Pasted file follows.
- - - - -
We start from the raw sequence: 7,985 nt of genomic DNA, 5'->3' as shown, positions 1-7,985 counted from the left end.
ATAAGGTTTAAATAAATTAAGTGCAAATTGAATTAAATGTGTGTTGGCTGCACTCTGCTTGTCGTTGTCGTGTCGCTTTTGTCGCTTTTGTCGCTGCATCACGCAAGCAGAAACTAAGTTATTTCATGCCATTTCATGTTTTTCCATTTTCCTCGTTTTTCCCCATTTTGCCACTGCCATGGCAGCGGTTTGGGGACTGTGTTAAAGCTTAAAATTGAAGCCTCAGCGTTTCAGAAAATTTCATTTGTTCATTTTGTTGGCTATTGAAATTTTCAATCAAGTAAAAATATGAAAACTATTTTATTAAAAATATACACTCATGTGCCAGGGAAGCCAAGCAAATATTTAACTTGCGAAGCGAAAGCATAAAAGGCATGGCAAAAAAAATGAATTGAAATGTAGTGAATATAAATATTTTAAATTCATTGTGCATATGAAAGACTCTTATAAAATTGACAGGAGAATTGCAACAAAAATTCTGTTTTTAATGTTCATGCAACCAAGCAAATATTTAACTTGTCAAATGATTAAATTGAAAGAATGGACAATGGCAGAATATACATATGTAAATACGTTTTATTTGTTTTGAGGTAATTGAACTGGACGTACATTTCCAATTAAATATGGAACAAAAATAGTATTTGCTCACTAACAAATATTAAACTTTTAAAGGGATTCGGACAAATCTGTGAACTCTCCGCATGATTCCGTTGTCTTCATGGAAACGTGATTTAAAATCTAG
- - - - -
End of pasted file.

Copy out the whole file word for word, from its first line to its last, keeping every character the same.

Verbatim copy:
We start from the raw sequence: 7,985 nt of genomic DNA, 5'->3' as shown, positions 1-7,985 counted from the left end.
ATAAGGTTTAAATAAATTAAGTGCAAATTGAATTAAATGTGTGTTGGCTGCACTCTGCTTGTCGTTGTCGTGTCGCTTTTGTCGCTTTTGTCGCTGCATCACGCAAGCAGAAACTAAGTTATTTCATGCCATTTCATGTTTTTCCATTTTCCTCGTTTTTCCCCATTTTGCCACTGCCATGGCAGCGGTTTGGGGACTGTGTTAAAGCTTAAAATTGAAGCCTCAGCGTTTCAGAAAATTTCATTTGTTCATTTTGTTGGCTATTGAAATTTTCAATCAAGTAAAAATATGAAAACTATTTTATTAAAAATATACACTCATGTGCCAGGGAAGCCAAGCAAATATTTAACTTGCGAAGCGAAAGCATAAAAGGCATGGCAAAAAAAATGAATTGAAATGTAGTGAATATAAATATTTTAAATTCATTGTGCATATGAAAGACTCTTATAAAATTGACAGGAGAATTGCAACAAAAATTCTGTTTTTAATGTTCATGCAACCAAGCAAATATTTAACTTGTCAAATGATTAAATTGAAAGAATGGACAATGGCAGAATATACATATGTAAATACGTTTTATTTGTTTTGAGGTAATTGAACTGGACGTACATTTCCAATTAAATATGGAACAAAAATAGTATTTGCTCACTAACAAATATTAAACTTTTAAAGGGATTCGGACAAATCTGTGAACTCTCCGCATGATTCCGTTGTCTTCATGGAAACGTGATTTAAAATCTAG